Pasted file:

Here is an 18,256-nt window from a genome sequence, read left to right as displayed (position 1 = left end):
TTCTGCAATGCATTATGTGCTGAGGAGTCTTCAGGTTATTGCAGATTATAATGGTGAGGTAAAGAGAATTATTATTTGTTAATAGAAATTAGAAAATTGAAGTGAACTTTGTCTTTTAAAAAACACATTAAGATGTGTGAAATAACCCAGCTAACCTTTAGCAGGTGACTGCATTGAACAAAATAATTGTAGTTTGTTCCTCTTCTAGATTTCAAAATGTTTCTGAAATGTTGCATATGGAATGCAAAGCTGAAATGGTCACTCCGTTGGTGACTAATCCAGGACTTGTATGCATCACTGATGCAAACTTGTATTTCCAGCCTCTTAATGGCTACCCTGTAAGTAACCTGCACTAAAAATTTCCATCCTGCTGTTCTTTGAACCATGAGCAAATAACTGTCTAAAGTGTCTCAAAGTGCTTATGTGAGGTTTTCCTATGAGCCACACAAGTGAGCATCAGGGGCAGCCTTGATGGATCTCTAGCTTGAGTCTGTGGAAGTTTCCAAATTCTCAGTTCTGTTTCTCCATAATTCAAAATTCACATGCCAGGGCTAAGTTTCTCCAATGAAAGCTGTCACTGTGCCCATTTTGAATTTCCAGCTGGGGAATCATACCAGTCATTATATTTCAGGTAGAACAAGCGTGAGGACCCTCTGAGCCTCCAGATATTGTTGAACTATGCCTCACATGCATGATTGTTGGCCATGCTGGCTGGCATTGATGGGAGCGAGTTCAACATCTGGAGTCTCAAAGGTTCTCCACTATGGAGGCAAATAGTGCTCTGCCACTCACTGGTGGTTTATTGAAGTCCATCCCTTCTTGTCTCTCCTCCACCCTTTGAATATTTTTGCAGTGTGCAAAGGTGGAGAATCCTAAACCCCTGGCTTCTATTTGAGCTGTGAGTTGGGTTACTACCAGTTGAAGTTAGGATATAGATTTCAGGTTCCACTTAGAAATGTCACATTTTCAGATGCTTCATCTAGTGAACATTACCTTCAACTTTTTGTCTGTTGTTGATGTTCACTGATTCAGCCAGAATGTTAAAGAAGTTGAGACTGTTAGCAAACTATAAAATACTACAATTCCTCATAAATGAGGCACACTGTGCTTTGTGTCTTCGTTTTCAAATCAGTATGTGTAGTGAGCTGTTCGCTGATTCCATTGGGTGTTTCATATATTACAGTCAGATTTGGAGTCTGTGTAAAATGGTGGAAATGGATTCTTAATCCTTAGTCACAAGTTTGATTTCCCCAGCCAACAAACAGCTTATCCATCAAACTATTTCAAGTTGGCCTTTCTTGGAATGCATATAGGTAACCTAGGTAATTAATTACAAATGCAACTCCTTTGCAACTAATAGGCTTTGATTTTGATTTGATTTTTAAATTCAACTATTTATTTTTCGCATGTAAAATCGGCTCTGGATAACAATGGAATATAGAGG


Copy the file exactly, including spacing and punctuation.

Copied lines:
Here is an 18,256-nt window from a genome sequence, read left to right as displayed (position 1 = left end):
TTCTGCAATGCATTATGTGCTGAGGAGTCTTCAGGTTATTGCAGATTATAATGGTGAGGTAAAGAGAATTATTATTTGTTAATAGAAATTAGAAAATTGAAGTGAACTTTGTCTTTTAAAAAACACATTAAGATGTGTGAAATAACCCAGCTAACCTTTAGCAGGTGACTGCATTGAACAAAATAATTGTAGTTTGTTCCTCTTCTAGATTTCAAAATGTTTCTGAAATGTTGCATATGGAATGCAAAGCTGAAATGGTCACTCCGTTGGTGACTAATCCAGGACTTGTATGCATCACTGATGCAAACTTGTATTTCCAGCCTCTTAATGGCTACCCTGTAAGTAACCTGCACTAAAAATTTCCATCCTGCTGTTCTTTGAACCATGAGCAAATAACTGTCTAAAGTGTCTCAAAGTGCTTATGTGAGGTTTTCCTATGAGCCACACAAGTGAGCATCAGGGGCAGCCTTGATGGATCTCTAGCTTGAGTCTGTGGAAGTTTCCAAATTCTCAGTTCTGTTTCTCCATAATTCAAAATTCACATGCCAGGGCTAAGTTTCTCCAATGAAAGCTGTCACTGTGCCCATTTTGAATTTCCAGCTGGGGAATCATACCAGTCATTATATTTCAGGTAGAACAAGCGTGAGGACCCTCTGAGCCTCCAGATATTGTTGAACTATGCCTCACATGCATGATTGTTGGCCATGCTGGCTGGCATTGATGGGAGCGAGTTCAACATCTGGAGTCTCAAAGGTTCTCCACTATGGAGGCAAATAGTGCTCTGCCACTCACTGGTGGTTTATTGAAGTCCATCCCTTCTTGTCTCTCCTCCACCCTTTGAATATTTTTGCAGTGTGCAAAGGTGGAGAATCCTAAACCCCTGGCTTCTATTTGAGCTGTGAGTTGGGTTACTACCAGTTGAAGTTAGGATATAGATTTCAGGTTCCACTTAGAAATGTCACATTTTCAGATGCTTCATCTAGTGAACATTACCTTCAACTTTTTGTCTGTTGTTGATGTTCACTGATTCAGCCAGAATGTTAAAGAAGTTGAGACTGTTAGCAAACTATAAAATACTACAATTCCTCATAAATGAGGCACACTGTGCTTTGTGTCTTCGTTTTCAAATCAGTATGTGTAGTGAGCTGTTCGCTGATTCCATTGGGTGTTTCATATATTACAGTCAGATTTGGAGTCTGTGTAAAATGGTGGAAATGGATTCTTAATCCTTAGTCACAAGTTTGATTTCCCCAGCCAACAAACAGCTTATCCATCAAACTATTTCAAGTTGGCCTTTCTTGGAATGCATATAGGTAACCTAGGTAATTAATTACAAATGCAACTCCTTTGCAACTAATAGGCTTTGATTTTGATTTGATTTTTAAATTCAACTATTTATTTTTCGCATGTAAAATCGGCTCTGGATAACAATGGAATATAGAGG